MADISONVILLE, OH (FOX19) - Cincinnati's East Siders raised concerns over a planned construction project and let their opinions be known loud and clear Wednesday night.
"An expressway through this area would completely obliterate any of that development and divide a community in two," said Yvette Simpson, a City Council candidate who attended a meeting with ODOT Wednesday night.
The debate over the $1.4 billion Eastern Corridor project is heating up.
The proposed project is designed to help ease access issues that some communities have from the eastern suburbs to downtown Cincinnati and back.
For example, residents living in Mount Washington, Anderson Township and Eastgate areas, can't access I-71 from Route 32.
But, under the proposal, there would be a relocated Route 32, which would let those drivers filter onto Red Bank Expressway and then onto I-71 without needing to drive through places such as Newtown or Mount Lookout.
It's good news for some, but bad news if you ask someone living in Madisonville.
Their meeting with ODOT lasted a couple of hours. ODOT reps spoke briefly, but mostly sat back and listened to people's concerns.
Plans to build a full-size football field for the John Parker School got sidelined once the Marvin Lewis Community Fund learned ramps for the new expressway would run right through the field.
Folks got an up-close look at two concepts of what could be the new Red Bank Expressway.
"And they're saying we gave them a choice," said Bob Igoe, who is Madisonville's Community Council President. "That's not a choice because we weren't part of the process."
Igoe said there needs to be more input from the people who actually live there.
"You can't develop this kind of project in the dark and expect the community to embrace it," Igoe said. "The plans they've shown us are detrimental to our grade school, detrimental to businesses in the area, detrimental to the Cincinnati Children's Home."
They're also proposing to re-name it the Dunbar Expressway, which would be an homage to Madisonville families who are descendents of slaves, who escaped over the Ohio River and settled there.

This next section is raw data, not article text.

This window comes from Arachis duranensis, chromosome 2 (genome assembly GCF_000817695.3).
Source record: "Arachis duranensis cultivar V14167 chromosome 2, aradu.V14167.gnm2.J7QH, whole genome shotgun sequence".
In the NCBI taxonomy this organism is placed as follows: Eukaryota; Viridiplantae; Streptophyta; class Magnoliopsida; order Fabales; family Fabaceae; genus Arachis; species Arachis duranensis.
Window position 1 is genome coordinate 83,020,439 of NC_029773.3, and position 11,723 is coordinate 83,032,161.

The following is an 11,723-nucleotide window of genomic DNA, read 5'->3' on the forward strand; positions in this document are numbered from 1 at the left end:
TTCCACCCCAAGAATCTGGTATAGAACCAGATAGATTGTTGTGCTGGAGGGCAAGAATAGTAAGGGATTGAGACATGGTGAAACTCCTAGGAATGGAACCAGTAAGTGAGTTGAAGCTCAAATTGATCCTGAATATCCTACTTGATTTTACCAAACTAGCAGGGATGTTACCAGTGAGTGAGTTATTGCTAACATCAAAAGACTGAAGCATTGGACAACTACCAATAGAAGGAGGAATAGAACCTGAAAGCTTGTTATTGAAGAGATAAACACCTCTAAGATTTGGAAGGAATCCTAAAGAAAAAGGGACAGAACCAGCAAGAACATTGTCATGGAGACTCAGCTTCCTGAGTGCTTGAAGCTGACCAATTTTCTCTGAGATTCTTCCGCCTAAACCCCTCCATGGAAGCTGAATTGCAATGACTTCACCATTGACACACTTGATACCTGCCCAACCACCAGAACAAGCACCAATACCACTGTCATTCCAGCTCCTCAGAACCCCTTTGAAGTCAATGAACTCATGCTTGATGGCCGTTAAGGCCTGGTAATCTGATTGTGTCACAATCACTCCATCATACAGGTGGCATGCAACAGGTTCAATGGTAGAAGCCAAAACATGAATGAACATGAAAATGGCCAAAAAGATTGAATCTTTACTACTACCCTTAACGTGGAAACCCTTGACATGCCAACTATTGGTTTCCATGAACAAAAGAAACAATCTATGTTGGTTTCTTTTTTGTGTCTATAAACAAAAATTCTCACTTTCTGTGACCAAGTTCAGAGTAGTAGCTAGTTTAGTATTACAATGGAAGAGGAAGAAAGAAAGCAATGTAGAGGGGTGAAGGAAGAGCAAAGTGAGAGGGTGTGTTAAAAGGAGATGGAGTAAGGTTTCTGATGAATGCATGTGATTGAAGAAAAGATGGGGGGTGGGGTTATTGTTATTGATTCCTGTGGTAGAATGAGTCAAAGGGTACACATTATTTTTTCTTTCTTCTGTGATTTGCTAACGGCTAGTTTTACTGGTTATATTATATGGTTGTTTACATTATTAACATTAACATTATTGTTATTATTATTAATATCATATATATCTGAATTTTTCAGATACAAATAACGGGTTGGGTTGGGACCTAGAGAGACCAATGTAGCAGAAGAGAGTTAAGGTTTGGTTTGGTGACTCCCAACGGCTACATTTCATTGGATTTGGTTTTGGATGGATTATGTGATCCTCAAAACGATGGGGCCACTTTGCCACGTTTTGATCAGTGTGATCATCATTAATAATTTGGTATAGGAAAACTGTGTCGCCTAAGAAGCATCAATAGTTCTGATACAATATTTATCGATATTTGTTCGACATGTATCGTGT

"If you look at what's been done on Red Bank already," said Rick Hiatt, who is a Mount Lookout Community Council member. "It's been done well."
Hiatt said an expressway would be a welcome addition for his community.
"We're looking at it from the standpoint, it would help us alleviate 125, and the congestion on 50," Hiatt said. "But, it can also be done and probably connect, I know a lot of Anderson and lot of East Siders that go that way already and if that speeds them up, that would keep them off of 125, off of 50 and helps our community quite a bit."
"I think the major issue here is making sure that we're bringing together," Simpson said. "The people who are most affected by this."
Simpson said there was progress at the hearing.
"I think they're already hearing," she said. "The original proposal was for 55 miles per hour, already we're talking about 45 miles per hour, we're getting so close to the 35 miles per hour being proposed by Madisonville, which I think is certainly where we want to be."
"I always thought that I'd be dead before they did anything with Red Bank," joked Igoe. "I'm starting to wonder if that will be the case."
Money U.S. Representative Jean Schmidt is helping to secure right now will get the project moving some time in 2012.
There are resolutions from both Hyde Park and Oakley's Community Councils both supporting Madisonville's efforts.